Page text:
eDiscovery Daily Blog

In addition to its software and professional services, CloudNine also provides extensive education to eDiscovery practitioners as highlighted by its publication of the eDiscovery Daily Blog. Authored and edited by industry expert Doug Austin, the eDiscovery Daily is the go-to resource for thousands of eDiscovery and eDisclosure professionals seeking to keep up with the latest news and case law in the world of digital discovery.
Judge’s Ruling on Scope Under Rule 26 Brings a Mixed Bag of Motions Granted and Denied: eDiscovery Case Law
Judge’s Ruling on Scope Under Rule 26 Brings a Mixed Bag of Motions Granted and Denied: eDiscovery Case Law 479 270 Jim Gill

In TMJ Grp., LLC v. IMCMV Holdings, Louisiana Magistrate Judge Janis van Meerveld ruled on Motions to Compel by both parties, both of which were granted in part and denied in part.

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eDiscovery for the Rest of Us: eDiscovery Best Practices, Part Three
eDiscovery for the Rest of Us: eDiscovery Best Practices, Part Three 340 309 Tom O'Connor

To answer the question of what to do for the cases larger than $1,000 but less than the major litigation cases, I drew up the “Ernie Challenge,” with advice from Craig Ball and DLA Piper senior counsel Browning Marean. It was named for my good friend Ernie Svenson, then a solo attorney with a general practice in New Orleans.

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Fourth Circuit Rules that Warrantless Cell Phone is Warranted: Data Privacy Trends
Fourth Circuit Rules that Warrantless Cell Phone is Warranted: Data Privacy Trends 500 375 Doug Austin

Don’t let my cute title confuse you. In this case, the Fourth Circuit issued an interesting decision regarding whether a warrant is required to search an individual’s cell phone.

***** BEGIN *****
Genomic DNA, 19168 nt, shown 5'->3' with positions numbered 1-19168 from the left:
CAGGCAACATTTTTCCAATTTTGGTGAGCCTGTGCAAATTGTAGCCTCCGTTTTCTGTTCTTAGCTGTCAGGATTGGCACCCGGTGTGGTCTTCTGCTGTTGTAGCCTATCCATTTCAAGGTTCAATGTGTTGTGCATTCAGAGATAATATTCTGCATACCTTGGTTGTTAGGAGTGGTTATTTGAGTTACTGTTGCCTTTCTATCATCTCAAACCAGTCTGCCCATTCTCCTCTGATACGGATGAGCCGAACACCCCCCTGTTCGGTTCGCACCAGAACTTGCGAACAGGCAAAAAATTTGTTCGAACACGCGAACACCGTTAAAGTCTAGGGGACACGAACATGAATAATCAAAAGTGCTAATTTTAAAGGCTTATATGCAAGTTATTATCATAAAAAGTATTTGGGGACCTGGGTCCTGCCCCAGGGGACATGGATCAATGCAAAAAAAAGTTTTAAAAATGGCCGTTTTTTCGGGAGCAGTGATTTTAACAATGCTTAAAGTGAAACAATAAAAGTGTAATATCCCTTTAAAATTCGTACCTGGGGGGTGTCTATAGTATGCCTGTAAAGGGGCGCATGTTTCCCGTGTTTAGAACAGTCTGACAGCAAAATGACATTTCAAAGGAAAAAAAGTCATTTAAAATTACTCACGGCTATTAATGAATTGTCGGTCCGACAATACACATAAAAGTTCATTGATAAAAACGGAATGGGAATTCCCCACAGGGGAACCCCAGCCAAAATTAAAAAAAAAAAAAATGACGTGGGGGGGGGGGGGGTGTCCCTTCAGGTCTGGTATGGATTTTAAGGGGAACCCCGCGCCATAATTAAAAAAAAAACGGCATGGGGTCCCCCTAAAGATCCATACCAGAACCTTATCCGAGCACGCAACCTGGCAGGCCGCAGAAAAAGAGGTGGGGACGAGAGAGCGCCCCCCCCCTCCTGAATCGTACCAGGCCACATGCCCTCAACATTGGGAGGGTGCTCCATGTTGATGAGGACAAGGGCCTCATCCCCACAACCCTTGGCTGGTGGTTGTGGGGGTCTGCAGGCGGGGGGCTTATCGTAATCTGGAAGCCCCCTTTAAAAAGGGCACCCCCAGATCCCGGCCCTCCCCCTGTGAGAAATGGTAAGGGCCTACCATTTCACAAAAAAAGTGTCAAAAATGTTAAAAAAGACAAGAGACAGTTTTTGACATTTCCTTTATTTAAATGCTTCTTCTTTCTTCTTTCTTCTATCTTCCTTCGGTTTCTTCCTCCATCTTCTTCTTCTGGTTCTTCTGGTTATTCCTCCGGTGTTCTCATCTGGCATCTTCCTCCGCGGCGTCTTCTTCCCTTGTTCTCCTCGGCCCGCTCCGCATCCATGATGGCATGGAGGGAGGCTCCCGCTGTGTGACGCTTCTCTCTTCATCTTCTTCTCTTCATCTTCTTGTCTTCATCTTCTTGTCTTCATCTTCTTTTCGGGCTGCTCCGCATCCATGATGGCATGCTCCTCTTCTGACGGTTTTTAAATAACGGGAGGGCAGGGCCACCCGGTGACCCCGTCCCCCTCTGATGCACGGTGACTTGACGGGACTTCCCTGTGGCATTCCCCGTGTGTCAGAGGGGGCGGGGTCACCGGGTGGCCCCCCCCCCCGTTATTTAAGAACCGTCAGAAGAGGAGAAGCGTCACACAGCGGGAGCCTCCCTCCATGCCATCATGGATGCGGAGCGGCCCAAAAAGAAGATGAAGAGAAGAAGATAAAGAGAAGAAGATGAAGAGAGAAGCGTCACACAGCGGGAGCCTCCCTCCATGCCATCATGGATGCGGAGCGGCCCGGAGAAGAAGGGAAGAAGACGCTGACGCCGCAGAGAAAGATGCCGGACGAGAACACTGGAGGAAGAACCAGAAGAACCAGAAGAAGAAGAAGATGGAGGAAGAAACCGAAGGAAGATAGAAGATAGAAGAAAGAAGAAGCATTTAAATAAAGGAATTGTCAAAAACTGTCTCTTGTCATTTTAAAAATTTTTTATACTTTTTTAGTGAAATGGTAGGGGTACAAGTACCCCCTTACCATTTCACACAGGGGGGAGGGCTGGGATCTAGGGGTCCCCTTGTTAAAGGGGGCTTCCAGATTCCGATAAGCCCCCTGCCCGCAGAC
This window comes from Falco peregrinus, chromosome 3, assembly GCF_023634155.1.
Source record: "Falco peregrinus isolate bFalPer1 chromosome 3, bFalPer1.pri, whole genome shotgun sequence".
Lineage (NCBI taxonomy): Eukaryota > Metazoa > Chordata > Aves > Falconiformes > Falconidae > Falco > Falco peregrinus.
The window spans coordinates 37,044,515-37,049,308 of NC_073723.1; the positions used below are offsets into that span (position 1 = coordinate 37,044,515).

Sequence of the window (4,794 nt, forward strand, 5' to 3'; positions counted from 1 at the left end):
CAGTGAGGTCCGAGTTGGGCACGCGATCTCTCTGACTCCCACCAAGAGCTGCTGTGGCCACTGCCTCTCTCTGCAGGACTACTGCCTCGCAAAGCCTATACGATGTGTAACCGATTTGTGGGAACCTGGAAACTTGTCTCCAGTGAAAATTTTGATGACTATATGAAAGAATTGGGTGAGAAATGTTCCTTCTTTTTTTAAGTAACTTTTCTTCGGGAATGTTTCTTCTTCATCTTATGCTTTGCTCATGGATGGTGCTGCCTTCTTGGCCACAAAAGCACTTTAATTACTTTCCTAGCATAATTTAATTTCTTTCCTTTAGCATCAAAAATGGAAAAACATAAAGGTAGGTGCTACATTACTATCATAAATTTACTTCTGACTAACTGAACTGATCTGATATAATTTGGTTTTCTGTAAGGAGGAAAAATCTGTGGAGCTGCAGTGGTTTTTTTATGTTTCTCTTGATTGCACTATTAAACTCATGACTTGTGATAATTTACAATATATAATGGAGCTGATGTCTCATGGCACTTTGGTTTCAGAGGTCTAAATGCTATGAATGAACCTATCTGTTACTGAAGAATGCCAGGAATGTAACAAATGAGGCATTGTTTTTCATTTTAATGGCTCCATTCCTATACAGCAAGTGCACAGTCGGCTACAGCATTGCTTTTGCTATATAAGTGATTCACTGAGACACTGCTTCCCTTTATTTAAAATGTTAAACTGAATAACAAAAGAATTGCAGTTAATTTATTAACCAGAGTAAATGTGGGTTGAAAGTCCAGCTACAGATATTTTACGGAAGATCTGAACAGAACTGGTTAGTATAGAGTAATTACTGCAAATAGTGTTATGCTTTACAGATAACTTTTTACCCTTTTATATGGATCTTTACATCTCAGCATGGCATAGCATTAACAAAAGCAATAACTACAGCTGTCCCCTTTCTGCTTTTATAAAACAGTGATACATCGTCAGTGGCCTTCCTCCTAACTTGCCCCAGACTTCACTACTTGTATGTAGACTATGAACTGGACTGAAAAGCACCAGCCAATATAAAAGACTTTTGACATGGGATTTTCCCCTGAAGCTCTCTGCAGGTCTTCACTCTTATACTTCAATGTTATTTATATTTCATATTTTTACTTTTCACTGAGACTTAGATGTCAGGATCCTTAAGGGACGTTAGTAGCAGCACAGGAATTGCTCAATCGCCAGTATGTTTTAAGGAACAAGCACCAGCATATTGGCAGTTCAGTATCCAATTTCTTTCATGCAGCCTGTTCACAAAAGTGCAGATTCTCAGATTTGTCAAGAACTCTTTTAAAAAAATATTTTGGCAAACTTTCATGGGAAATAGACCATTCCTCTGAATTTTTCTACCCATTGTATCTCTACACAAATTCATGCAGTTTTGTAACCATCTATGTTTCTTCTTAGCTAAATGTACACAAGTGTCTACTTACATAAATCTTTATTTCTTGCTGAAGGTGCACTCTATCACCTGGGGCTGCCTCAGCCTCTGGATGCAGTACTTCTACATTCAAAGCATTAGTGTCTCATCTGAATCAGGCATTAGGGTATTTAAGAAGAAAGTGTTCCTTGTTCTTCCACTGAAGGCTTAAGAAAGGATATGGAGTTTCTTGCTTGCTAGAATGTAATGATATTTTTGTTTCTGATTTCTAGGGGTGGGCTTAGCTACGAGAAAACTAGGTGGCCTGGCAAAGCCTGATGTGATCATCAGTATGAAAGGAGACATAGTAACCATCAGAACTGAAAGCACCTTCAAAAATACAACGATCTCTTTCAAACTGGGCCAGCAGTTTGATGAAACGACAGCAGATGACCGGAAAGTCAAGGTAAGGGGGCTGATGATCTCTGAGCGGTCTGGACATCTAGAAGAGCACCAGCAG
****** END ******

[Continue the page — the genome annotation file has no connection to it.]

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Here’s One Way to Comply with GDPR – Block All EU Users: Data Privacy Trends
Here’s One Way to Comply with GDPR – Block All EU Users: Data Privacy Trends 339 331 Doug Austin

Believe it or not, Europe’s General Data Protection Regulation (GDPR) is set to go into effect in one just one week(!), on May 25th. Many organizations are scrambling to comply with the new regulation and a lot of them won’t have compliance sorted out in the next week. As a result, some companies have realized it’s just too much of a hassle and decided to block all access to EU users.

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eDiscovery for the Rest of Us: eDiscovery Best Practices, Part Two
eDiscovery for the Rest of Us: eDiscovery Best Practices, Part Two 340 309 Tom O'Connor

The first formalized changes to the Federal Rules of Civil Procedure were made in December of 2006 as the culmination of a period of debate and review that started in March 2000. Prior to the codified changes, there were several prominent lawsuits touching on the subject, most notably the matter popularly known as the Zubulake case. That case and the subsequent rule changes effectively forced civil litigants into a compliance mode with respect to their proper retention and management of electronically stored information (ESI). How would eDiscovery vendors address those litigants involved in small cases? They might be challenged to do so — literally.